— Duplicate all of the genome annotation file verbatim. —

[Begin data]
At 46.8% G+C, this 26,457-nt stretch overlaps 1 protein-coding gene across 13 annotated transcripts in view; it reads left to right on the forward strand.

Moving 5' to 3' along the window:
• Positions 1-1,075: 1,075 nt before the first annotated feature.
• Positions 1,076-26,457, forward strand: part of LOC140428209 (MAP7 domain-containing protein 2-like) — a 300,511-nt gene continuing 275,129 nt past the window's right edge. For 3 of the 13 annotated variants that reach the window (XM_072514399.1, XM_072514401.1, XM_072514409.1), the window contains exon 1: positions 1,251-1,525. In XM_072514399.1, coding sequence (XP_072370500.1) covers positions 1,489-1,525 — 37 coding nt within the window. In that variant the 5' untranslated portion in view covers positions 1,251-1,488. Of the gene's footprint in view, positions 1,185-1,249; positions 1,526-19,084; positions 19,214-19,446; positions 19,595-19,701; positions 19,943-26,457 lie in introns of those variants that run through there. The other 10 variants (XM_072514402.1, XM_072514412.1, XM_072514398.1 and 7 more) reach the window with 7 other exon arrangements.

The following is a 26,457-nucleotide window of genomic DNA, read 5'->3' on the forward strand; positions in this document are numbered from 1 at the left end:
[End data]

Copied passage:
At 46.8% G+C, this 26,457-nt stretch overlaps 1 protein-coding gene across 13 annotated transcripts in view; it reads left to right on the forward strand.

Moving 5' to 3' along the window:
• Positions 1-1,075: 1,075 nt before the first annotated feature.
• Positions 1,076-26,457, forward strand: part of LOC140428209 (MAP7 domain-containing protein 2-like) — a 300,511-nt gene continuing 275,129 nt past the window's right edge. For 3 of the 13 annotated variants that reach the window (XM_072514399.1, XM_072514401.1, XM_072514409.1), the window contains exon 1: positions 1,251-1,525. In XM_072514399.1, coding sequence (XP_072370500.1) covers positions 1,489-1,525 — 37 coding nt within the window. In that variant the 5' untranslated portion in view covers positions 1,251-1,488. Of the gene's footprint in view, positions 1,185-1,249; positions 1,526-19,084; positions 19,214-19,446; positions 19,595-19,701; positions 19,943-26,457 lie in introns of those variants that run through there. The other 10 variants (XM_072514402.1, XM_072514412.1, XM_072514398.1 and 7 more) reach the window with 7 other exon arrangements.

The following is a 26,457-nucleotide window of genomic DNA, read 5'->3' on the forward strand; positions in this document are numbered from 1 at the left end: